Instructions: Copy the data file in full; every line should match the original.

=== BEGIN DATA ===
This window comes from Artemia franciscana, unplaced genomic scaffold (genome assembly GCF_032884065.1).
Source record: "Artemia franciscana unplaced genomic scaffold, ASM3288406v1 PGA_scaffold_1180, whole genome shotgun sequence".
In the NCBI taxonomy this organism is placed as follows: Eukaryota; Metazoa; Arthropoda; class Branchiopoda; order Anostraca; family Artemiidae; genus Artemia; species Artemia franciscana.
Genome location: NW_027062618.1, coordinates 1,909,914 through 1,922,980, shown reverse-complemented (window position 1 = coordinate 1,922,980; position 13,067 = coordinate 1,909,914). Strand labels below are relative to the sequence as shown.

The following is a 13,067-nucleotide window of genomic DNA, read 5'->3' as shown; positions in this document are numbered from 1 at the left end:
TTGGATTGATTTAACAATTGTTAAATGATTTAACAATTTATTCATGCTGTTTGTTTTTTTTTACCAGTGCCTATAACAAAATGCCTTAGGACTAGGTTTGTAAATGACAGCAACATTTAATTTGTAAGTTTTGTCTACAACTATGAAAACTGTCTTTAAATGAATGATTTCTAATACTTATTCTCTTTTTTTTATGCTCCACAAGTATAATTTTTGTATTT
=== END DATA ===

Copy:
This window comes from Artemia franciscana, unplaced genomic scaffold (genome assembly GCF_032884065.1).
Source record: "Artemia franciscana unplaced genomic scaffold, ASM3288406v1 PGA_scaffold_1180, whole genome shotgun sequence".
In the NCBI taxonomy this organism is placed as follows: Eukaryota; Metazoa; Arthropoda; class Branchiopoda; order Anostraca; family Artemiidae; genus Artemia; species Artemia franciscana.
Genome location: NW_027062618.1, coordinates 1,909,914 through 1,922,980, shown reverse-complemented (window position 1 = coordinate 1,922,980; position 13,067 = coordinate 1,909,914). Strand labels below are relative to the sequence as shown.

The following is a 13,067-nucleotide window of genomic DNA, read 5'->3' as shown; positions in this document are numbered from 1 at the left end:
TTGGATTGATTTAACAATTGTTAAATGATTTAACAATTTATTCATGCTGTTTGTTTTTTTTTACCAGTGCCTATAACAAAATGCCTTAGGACTAGGTTTGTAAATGACAGCAACATTTAATTTGTAAGTTTTGTCTACAACTATGAAAACTGTCTTTAAATGAATGATTTCTAATACTTATTCTCTTTTTTTTATGCTCCACAAGTATAATTTTTGTATTT